Slayton (Liz and Nellie, 2016, etc.) offers a 19th-century update of “Sleeping Beauty” in this YA novel.
In a town in Vermont, 16-year-old Briar Rose Jenny works at the spinning mill to take care of her three younger siblings following the deaths of her parents. It’s been difficult: Briar can’t quite make ends meet, and when she tries to pick up sewing work from her neighbors, she faces anti-Irish hostility. To make matters worse, her fiance abruptly calls off their engagement and now flaunts his new relationship before Briar’s eyes. What’s more, the children’s babysitter keeps going on about fairies and “Sleeping Beauty,” and Briar’s only friend, the goofy-but-chivalrous Henry Prince, is sailing away for Europe. Briar is tempted, then, when a peddler offers a solution to all her problems: “It was unlike any spindle Briar had ever seen before. The whorl was carved with roses and the wooden shaft, stained a light brown, came to an unusually sharp point on the end.” The peddler claims the spindle will bring prosperity to anyone who uses it, allowing her to spin faster than all the other girls at the mill. Briar leaps at the opportunity to make more money and keep custody of her siblings, but the secrets of the spindle—and their connections to an old story in which Briar does not believe—may prove not just dangerous, but deadly. Slayton, a natural storyteller, writes in smooth, practical prose that nevertheless manages to retain the romance and mystery one expects from a fairy tale. The placement of the yarn in the context of an immigrant family in an industrial mill town makes for an intriguing contrast with the original version. That said, there’s little reinvention of the wheel. The book rests comfortably within its genre, and things end up about where the reader expects them. Slayton aims to tell a simple, compelling story about responsibility, expectation, disappointment, and love, and she succeeds in doing so.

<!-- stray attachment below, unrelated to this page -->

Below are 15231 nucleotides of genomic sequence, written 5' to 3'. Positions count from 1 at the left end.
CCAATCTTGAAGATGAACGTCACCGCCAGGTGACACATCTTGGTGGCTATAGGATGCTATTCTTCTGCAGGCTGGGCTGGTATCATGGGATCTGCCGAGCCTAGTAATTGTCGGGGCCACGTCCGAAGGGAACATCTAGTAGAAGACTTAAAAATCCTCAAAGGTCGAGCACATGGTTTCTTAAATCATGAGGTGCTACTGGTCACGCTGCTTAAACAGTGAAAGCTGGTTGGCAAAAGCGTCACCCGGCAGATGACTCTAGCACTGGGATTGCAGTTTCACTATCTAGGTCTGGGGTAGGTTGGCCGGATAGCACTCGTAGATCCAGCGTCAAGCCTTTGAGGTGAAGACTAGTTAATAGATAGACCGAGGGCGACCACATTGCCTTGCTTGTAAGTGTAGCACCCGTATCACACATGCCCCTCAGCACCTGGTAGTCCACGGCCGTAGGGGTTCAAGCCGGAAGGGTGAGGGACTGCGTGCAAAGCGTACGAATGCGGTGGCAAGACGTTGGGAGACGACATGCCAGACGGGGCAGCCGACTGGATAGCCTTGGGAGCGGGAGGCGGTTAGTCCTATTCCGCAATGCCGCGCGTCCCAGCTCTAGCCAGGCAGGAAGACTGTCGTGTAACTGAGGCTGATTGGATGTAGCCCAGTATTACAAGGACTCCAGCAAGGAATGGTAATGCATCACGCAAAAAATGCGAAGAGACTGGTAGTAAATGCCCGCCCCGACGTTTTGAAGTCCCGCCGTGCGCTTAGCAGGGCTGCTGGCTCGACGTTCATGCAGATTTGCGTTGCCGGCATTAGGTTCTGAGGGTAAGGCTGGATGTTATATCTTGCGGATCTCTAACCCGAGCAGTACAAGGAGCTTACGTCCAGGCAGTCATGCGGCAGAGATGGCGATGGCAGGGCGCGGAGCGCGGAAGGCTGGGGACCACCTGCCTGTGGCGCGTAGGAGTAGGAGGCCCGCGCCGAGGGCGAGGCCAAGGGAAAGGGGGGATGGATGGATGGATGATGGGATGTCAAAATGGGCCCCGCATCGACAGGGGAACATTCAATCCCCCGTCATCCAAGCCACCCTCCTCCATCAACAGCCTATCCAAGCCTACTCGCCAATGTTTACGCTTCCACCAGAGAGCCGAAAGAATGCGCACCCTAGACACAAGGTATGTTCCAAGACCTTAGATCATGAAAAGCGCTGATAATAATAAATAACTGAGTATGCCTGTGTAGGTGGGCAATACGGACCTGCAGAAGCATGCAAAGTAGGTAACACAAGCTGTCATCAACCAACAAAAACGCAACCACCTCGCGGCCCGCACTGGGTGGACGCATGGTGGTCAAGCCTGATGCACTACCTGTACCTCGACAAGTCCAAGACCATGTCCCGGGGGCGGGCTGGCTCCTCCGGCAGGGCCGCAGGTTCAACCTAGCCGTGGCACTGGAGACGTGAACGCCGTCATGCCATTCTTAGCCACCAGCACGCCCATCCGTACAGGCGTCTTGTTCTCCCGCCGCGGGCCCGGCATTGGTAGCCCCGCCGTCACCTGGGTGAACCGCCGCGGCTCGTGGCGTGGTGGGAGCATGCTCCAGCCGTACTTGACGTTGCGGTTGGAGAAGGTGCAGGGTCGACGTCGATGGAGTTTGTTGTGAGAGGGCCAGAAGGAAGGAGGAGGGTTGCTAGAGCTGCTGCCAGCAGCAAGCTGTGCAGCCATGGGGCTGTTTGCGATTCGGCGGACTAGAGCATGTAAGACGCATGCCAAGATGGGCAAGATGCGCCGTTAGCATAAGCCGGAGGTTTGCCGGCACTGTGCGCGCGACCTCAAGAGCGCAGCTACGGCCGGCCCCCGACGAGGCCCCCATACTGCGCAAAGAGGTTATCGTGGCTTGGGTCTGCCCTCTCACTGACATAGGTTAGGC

A well-constructed take on a famous fairy tale and heroine.